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This question already has an answer here:

Oracle Docs requiring Hostname to be FQDN. What do you think? Not really what I want to do but... should I?

Verifying Host Names

Use the following to verify host name settings: For Oracle Linux 4 and 5, and Red Hat Enterprise Linux AS/ES 4 and 5:

  1. Verify that the /etc/hosts file is formatted as follows:

    127.0.0.1 localhost.localdomain localhost
    [ip_address] [node_name].[domain_name] [node_name]
  2. Verify that the /etc/sysconfig/network file is formatted as follows:

    HOSTNAME=[node_name].[domain_name]

marked as duplicate by Aaron Copley, ewwhite, mdpc, Michael Hampton, Hennes Mar 2 '13 at 13:42

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  • Depends on the application but there is no definitive right or wrong. Some software expects hostname to resolve to FQDN, however, there's a -f flag for it... I prefer the shortname, personally. (Sometimes that is long enough to be a nuisance at a narrow terminal.) – Aaron Copley Mar 1 '13 at 22:25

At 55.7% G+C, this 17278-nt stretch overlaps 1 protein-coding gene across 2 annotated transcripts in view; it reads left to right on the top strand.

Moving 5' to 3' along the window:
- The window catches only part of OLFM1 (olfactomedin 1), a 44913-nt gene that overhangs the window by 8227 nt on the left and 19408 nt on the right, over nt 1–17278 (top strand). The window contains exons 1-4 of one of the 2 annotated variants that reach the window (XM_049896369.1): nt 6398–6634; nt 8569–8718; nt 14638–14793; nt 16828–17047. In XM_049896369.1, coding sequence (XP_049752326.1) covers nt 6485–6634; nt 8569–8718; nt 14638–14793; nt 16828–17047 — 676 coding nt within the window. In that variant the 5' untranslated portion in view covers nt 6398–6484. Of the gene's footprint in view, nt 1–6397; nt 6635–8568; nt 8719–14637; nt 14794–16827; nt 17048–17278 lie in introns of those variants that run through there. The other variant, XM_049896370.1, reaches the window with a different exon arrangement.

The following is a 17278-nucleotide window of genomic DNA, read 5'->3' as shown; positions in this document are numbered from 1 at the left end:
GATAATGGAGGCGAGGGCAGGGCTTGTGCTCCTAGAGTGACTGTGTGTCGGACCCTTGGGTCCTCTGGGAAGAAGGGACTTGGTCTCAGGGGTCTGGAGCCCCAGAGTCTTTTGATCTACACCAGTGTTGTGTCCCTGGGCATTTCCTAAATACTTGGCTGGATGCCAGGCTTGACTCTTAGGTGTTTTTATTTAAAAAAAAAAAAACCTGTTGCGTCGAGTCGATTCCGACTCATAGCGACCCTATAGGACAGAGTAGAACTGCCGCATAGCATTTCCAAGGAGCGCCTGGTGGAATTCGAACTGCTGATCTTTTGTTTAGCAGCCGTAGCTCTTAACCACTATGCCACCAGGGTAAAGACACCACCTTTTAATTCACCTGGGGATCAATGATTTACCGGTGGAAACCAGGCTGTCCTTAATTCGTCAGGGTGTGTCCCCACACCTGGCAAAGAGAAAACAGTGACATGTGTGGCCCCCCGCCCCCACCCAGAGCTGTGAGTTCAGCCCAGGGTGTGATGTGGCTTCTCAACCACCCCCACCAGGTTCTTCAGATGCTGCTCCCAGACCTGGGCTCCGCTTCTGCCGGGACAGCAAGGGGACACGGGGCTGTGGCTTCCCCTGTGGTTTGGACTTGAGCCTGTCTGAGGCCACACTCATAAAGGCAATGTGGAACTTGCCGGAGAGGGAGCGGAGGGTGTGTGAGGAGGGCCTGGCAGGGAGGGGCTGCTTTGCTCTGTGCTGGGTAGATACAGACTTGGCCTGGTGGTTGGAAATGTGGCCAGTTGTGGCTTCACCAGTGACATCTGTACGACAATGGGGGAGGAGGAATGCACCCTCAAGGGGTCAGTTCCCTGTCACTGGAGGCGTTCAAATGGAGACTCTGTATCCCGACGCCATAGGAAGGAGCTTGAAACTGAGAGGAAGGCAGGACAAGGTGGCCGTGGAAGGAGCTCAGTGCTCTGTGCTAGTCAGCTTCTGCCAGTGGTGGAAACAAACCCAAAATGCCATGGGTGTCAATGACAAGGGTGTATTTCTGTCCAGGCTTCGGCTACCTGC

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Oracle is very particular about how they think systems should be managed, and some of their recommendations (specifically 1:1 memory to swap ratios, still recommended as of at least a year ago) make one raise an eyebrow.

Ultimately, do what best serves the environment and the applications involved. Unfortunately, sometimes what best serves the environment is "do what it takes to have Oracle willing to work with this under our support contract".

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Go with the short name unless your application specifically requests/requires the longer FQDN as a hostname. Oracle may be a case of the latter.

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